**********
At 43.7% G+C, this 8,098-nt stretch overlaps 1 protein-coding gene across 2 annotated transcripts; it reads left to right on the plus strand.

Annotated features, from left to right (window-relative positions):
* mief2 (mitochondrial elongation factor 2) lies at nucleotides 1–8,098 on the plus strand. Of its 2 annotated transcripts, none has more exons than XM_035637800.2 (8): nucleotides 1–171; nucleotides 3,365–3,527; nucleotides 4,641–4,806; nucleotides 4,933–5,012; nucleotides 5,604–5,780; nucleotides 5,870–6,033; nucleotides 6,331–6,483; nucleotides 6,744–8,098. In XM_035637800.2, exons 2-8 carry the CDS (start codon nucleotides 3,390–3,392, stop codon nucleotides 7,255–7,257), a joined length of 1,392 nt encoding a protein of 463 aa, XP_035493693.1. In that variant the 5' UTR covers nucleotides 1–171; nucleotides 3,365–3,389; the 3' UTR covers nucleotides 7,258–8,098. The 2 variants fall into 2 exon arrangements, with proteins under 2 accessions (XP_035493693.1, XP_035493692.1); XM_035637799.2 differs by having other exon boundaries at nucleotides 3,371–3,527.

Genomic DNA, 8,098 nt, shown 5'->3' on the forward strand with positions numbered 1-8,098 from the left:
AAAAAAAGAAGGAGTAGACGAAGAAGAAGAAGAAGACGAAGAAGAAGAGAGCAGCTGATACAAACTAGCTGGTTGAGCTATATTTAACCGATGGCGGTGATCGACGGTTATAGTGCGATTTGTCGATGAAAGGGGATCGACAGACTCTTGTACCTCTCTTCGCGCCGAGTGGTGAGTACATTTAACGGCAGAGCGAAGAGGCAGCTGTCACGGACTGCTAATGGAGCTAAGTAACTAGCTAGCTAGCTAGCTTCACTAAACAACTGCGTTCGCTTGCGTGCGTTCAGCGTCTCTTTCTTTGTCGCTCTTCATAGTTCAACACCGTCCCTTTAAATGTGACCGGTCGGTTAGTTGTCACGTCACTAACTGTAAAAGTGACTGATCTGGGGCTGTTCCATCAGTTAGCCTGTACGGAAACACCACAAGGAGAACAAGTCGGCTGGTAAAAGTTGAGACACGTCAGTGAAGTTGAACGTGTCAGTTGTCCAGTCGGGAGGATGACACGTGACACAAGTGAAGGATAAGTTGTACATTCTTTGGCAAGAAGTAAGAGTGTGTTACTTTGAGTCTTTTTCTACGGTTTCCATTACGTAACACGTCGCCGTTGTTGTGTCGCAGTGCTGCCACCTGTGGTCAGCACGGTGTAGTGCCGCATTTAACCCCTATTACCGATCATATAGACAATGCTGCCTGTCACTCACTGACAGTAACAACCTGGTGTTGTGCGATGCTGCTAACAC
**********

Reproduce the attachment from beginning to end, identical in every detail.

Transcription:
At 43.7% G+C, this 8,098-nt stretch overlaps 1 protein-coding gene across 2 annotated transcripts; it reads left to right on the plus strand.

Annotated features, from left to right (window-relative positions):
* mief2 (mitochondrial elongation factor 2) lies at nucleotides 1–8,098 on the plus strand. Of its 2 annotated transcripts, none has more exons than XM_035637800.2 (8): nucleotides 1–171; nucleotides 3,365–3,527; nucleotides 4,641–4,806; nucleotides 4,933–5,012; nucleotides 5,604–5,780; nucleotides 5,870–6,033; nucleotides 6,331–6,483; nucleotides 6,744–8,098. In XM_035637800.2, exons 2-8 carry the CDS (start codon nucleotides 3,390–3,392, stop codon nucleotides 7,255–7,257), a joined length of 1,392 nt encoding a protein of 463 aa, XP_035493693.1. In that variant the 5' UTR covers nucleotides 1–171; nucleotides 3,365–3,389; the 3' UTR covers nucleotides 7,258–8,098. The 2 variants fall into 2 exon arrangements, with proteins under 2 accessions (XP_035493693.1, XP_035493692.1); XM_035637799.2 differs by having other exon boundaries at nucleotides 3,371–3,527.

Genomic DNA, 8,098 nt, shown 5'->3' on the forward strand with positions numbered 1-8,098 from the left:
AAAAAAAGAAGGAGTAGACGAAGAAGAAGAAGAAGACGAAGAAGAAGAGAGCAGCTGATACAAACTAGCTGGTTGAGCTATATTTAACCGATGGCGGTGATCGACGGTTATAGTGCGATTTGTCGATGAAAGGGGATCGACAGACTCTTGTACCTCTCTTCGCGCCGAGTGGTGAGTACATTTAACGGCAGAGCGAAGAGGCAGCTGTCACGGACTGCTAATGGAGCTAAGTAACTAGCTAGCTAGCTAGCTTCACTAAACAACTGCGTTCGCTTGCGTGCGTTCAGCGTCTCTTTCTTTGTCGCTCTTCATAGTTCAACACCGTCCCTTTAAATGTGACCGGTCGGTTAGTTGTCACGTCACTAACTGTAAAAGTGACTGATCTGGGGCTGTTCCATCAGTTAGCCTGTACGGAAACACCACAAGGAGAACAAGTCGGCTGGTAAAAGTTGAGACACGTCAGTGAAGTTGAACGTGTCAGTTGTCCAGTCGGGAGGATGACACGTGACACAAGTGAAGGATAAGTTGTACATTCTTTGGCAAGAAGTAAGAGTGTGTTACTTTGAGTCTTTTTCTACGGTTTCCATTACGTAACACGTCGCCGTTGTTGTGTCGCAGTGCTGCCACCTGTGGTCAGCACGGTGTAGTGCCGCATTTAACCCCTATTACCGATCATATAGACAATGCTGCCTGTCACTCACTGACAGTAACAACCTGGTGTTGTGCGATGCTGCTAACAC